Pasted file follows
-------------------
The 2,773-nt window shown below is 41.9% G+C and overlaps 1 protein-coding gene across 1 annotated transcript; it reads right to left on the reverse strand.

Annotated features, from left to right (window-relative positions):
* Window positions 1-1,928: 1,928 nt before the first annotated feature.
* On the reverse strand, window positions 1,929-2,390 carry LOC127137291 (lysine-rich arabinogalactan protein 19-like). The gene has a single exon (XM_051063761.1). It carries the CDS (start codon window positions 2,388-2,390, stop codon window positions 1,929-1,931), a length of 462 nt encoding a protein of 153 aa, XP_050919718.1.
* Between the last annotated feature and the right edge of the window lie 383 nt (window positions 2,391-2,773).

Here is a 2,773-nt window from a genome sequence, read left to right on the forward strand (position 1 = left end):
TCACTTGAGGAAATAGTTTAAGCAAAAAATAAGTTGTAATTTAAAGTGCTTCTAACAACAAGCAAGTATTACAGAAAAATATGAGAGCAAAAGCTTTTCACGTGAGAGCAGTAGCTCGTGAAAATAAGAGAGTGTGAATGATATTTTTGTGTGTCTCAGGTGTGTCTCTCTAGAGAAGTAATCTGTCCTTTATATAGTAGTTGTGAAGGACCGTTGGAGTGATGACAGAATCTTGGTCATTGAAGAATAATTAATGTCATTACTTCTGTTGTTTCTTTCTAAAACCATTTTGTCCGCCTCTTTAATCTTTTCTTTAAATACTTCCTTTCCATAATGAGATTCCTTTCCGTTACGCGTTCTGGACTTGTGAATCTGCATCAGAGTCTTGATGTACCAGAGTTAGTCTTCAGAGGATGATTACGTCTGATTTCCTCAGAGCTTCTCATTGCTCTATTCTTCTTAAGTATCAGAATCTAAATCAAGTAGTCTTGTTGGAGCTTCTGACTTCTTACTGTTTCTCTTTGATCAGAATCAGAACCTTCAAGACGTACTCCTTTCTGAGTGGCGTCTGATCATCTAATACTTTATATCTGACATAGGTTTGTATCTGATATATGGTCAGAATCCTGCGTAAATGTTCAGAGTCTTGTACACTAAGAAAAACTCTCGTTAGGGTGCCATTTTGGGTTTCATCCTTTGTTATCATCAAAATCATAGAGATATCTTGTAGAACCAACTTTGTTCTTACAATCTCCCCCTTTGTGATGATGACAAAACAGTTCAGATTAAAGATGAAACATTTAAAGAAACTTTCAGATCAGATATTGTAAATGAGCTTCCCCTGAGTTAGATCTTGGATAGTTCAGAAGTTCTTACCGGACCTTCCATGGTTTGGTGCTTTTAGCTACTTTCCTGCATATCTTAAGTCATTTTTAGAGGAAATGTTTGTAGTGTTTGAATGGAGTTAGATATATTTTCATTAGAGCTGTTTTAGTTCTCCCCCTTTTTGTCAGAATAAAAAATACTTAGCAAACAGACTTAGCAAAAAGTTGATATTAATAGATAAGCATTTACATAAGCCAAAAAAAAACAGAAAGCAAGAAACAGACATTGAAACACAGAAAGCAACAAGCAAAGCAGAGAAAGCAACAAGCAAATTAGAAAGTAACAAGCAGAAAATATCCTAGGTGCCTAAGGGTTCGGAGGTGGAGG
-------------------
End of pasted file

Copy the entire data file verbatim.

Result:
The 2,773-nt window shown below is 41.9% G+C and overlaps 1 protein-coding gene across 1 annotated transcript; it reads right to left on the reverse strand.

Annotated features, from left to right (window-relative positions):
* Window positions 1-1,928: 1,928 nt before the first annotated feature.
* On the reverse strand, window positions 1,929-2,390 carry LOC127137291 (lysine-rich arabinogalactan protein 19-like). The gene has a single exon (XM_051063761.1). It carries the CDS (start codon window positions 2,388-2,390, stop codon window positions 1,929-1,931), a length of 462 nt encoding a protein of 153 aa, XP_050919718.1.
* Between the last annotated feature and the right edge of the window lie 383 nt (window positions 2,391-2,773).

Here is a 2,773-nt window from a genome sequence, read left to right on the forward strand (position 1 = left end):
TCACTTGAGGAAATAGTTTAAGCAAAAAATAAGTTGTAATTTAAAGTGCTTCTAACAACAAGCAAGTATTACAGAAAAATATGAGAGCAAAAGCTTTTCACGTGAGAGCAGTAGCTCGTGAAAATAAGAGAGTGTGAATGATATTTTTGTGTGTCTCAGGTGTGTCTCTCTAGAGAAGTAATCTGTCCTTTATATAGTAGTTGTGAAGGACCGTTGGAGTGATGACAGAATCTTGGTCATTGAAGAATAATTAATGTCATTACTTCTGTTGTTTCTTTCTAAAACCATTTTGTCCGCCTCTTTAATCTTTTCTTTAAATACTTCCTTTCCATAATGAGATTCCTTTCCGTTACGCGTTCTGGACTTGTGAATCTGCATCAGAGTCTTGATGTACCAGAGTTAGTCTTCAGAGGATGATTACGTCTGATTTCCTCAGAGCTTCTCATTGCTCTATTCTTCTTAAGTATCAGAATCTAAATCAAGTAGTCTTGTTGGAGCTTCTGACTTCTTACTGTTTCTCTTTGATCAGAATCAGAACCTTCAAGACGTACTCCTTTCTGAGTGGCGTCTGATCATCTAATACTTTATATCTGACATAGGTTTGTATCTGATATATGGTCAGAATCCTGCGTAAATGTTCAGAGTCTTGTACACTAAGAAAAACTCTCGTTAGGGTGCCATTTTGGGTTTCATCCTTTGTTATCATCAAAATCATAGAGATATCTTGTAGAACCAACTTTGTTCTTACAATCTCCCCCTTTGTGATGATGACAAAACAGTTCAGATTAAAGATGAAACATTTAAAGAAACTTTCAGATCAGATATTGTAAATGAGCTTCCCCTGAGTTAGATCTTGGATAGTTCAGAAGTTCTTACCGGACCTTCCATGGTTTGGTGCTTTTAGCTACTTTCCTGCATATCTTAAGTCATTTTTAGAGGAAATGTTTGTAGTGTTTGAATGGAGTTAGATATATTTTCATTAGAGCTGTTTTAGTTCTCCCCCTTTTTGTCAGAATAAAAAATACTTAGCAAACAGACTTAGCAAAAAGTTGATATTAATAGATAAGCATTTACATAAGCCAAAAAAAAACAGAAAGCAAGAAACAGACATTGAAACACAGAAAGCAACAAGCAAAGCAGAGAAAGCAACAAGCAAATTAGAAAGTAACAAGCAGAAAATATCCTAGGTGCCTAAGGGTTCGGAGGTGGAGG